Short Sale: There is no similar declaration or question regarding short sales.

SECURITY CLEARANCE

Foreclosure: As with a serious misdemeanor or felony conviction, foreclosure is a critical issue where a security clearance is concerned. In nearly all cases clearance will be revoked and the position will bet terminated.

Short Sale: On its own, a short sale does not challenge most security clearances.

CURRENT EMPLOYMENT

Foreclosure: Employers have the right and actively check the credit of all employees in sensitive positions. Foreclosure is frequently grounds for reassignment or termination.

Short Sale: A short sale is not report on a credit report and as such is not a challenge to employment.

FUTURE EMPLOYMENT

Foreclosure: Credit checks are required for applicants by many employers. A foreclose is among the most detrimental credit item an applicant can have and in many cases will challenge employment.

Short Sale: A short sale is not report on a credit report and as such is not a challenge to employment.

Robert Dixon Earns NAR Short Sales and Foreclosure Certification


FOR IMMEDIATE RELEASE:

Contact:
RE/MAX Palos Verdes-Execs
(310) 378-7747

Robert Dixon Earns NAR Short Sales & Foreclosure Certification
Buyers & Sellers Benefit from REALTOR® Expertise in Distressed Sales

Redondo Beach, California, January 11, 2010 — Robert Dixon with RE/MAX Palos Verdes-Execs has earned the nationally recognized Short Sales and Foreclosure Resource certification. The National Association of REALTORS® offers the SFR certification to REALTORS® who want to help both buyers and sellers navigate these complicated transactions, as demand for professional expertise with distressed sales grows.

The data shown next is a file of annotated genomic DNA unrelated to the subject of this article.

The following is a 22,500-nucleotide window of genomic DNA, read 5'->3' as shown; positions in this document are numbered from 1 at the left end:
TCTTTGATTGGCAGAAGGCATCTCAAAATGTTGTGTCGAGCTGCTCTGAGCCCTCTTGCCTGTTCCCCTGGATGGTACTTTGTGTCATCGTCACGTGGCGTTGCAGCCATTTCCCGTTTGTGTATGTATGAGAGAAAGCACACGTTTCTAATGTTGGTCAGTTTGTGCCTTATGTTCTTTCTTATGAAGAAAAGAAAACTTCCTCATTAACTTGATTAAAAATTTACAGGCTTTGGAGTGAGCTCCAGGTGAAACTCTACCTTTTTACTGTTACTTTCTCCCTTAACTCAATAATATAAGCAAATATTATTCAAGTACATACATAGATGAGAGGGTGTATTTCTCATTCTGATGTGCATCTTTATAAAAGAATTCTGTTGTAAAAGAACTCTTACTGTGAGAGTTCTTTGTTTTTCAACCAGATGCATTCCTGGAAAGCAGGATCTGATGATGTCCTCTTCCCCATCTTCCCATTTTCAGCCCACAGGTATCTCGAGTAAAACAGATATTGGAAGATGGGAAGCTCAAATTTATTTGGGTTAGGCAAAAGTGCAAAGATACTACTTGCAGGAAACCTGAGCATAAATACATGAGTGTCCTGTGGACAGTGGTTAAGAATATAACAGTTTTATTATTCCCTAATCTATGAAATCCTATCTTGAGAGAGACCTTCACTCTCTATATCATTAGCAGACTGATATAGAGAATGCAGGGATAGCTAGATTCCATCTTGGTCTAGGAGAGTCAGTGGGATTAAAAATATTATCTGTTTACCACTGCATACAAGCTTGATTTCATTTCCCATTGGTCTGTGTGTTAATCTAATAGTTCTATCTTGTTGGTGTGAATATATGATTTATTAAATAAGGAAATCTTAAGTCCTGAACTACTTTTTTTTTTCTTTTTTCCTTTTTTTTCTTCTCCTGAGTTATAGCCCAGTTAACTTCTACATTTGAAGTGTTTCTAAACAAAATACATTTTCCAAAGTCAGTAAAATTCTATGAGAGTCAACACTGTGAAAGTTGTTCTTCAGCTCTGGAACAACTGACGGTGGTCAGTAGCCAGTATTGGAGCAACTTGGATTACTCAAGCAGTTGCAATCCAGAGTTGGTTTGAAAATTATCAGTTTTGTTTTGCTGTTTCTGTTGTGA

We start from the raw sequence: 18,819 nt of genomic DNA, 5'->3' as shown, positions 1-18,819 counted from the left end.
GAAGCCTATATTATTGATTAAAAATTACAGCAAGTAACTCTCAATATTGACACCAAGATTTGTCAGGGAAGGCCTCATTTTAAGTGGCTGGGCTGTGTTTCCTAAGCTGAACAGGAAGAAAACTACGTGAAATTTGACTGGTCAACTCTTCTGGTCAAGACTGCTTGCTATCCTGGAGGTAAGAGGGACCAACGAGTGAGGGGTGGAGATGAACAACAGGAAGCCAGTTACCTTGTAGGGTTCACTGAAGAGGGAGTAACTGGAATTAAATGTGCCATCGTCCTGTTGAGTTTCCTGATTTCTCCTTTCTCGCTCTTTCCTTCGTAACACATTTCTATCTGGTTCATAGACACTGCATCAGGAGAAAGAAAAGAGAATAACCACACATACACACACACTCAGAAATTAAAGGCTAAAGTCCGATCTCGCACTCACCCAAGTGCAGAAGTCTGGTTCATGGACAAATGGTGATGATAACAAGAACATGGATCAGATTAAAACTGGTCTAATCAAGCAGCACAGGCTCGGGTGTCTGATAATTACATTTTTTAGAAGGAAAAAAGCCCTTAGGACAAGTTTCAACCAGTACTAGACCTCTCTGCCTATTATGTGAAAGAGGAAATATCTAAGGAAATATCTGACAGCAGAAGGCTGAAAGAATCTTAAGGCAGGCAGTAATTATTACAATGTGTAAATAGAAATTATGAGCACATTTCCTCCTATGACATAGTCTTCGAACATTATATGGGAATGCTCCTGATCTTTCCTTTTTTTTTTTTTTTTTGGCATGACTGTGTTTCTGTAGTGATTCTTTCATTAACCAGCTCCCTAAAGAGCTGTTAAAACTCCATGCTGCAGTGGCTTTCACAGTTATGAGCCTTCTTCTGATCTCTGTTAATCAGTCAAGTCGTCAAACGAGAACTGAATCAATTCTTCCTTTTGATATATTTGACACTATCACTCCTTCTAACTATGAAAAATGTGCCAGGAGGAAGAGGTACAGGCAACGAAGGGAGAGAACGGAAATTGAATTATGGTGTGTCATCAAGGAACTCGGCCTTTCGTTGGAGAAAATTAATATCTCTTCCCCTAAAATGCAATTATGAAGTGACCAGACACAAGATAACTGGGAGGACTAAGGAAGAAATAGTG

According to a recent NAR survey, nearly one-third of all existing homes sold recently were either short sales or foreclosures. For many real estate professionals, short sales and foreclosures are the new “traditional” transaction. REALTORS® who have earned the SFR certification know how to help sellers maneuver the complexities of short sales as well as help buyers pursue short sale and foreclosure opportunities.

“As leading advocates for homeownership, REALTORS® believe that any family that loses its home to foreclosure is one family too many, but unfortunately, there are situations in which people just cannot afford to keep their homes, and a foreclosure or a short sale results,” said 2009 NAR President Charles McMillan, a broker with Coldwell Banker Residential Brokerage in Dallas-Fort Worth. “Foreclosures and short sales can offer opportunities for home buyers and benefit the larger community, as well, but it’s extremely important to have the help of a real estate professional like a REALTOR® who has earned the SFR certification for these kinds of purchases.”

The certification program includes training on how to qualify sellers for short sales, negotiate with lenders, protect buyers, and limit risk, and provides resources to help REALTORS® stay current on national and state-specific information as the market for these distressed properties evolves. For more information about the SFR certification, visit http://www.REALTORSFR.org or call 1-877-510-7855.

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Affordably prepping your home for sale

Happy New Year to all…

I could have picked a lot of topics for my first post of 2010 and ultimately chose to go with something not directly related to the financial goings-on in real estate current events.

Preparing your home to sell, affordably works for any market and the link to Barbara Ballinger’s ‘10 Affordable Home Redos’ on Realtor.org provides some interesting, budget-friendly ideas that could help encourage a quicker sale.

There are also additional links to related topics that are a must-read for anyone looking to market their home.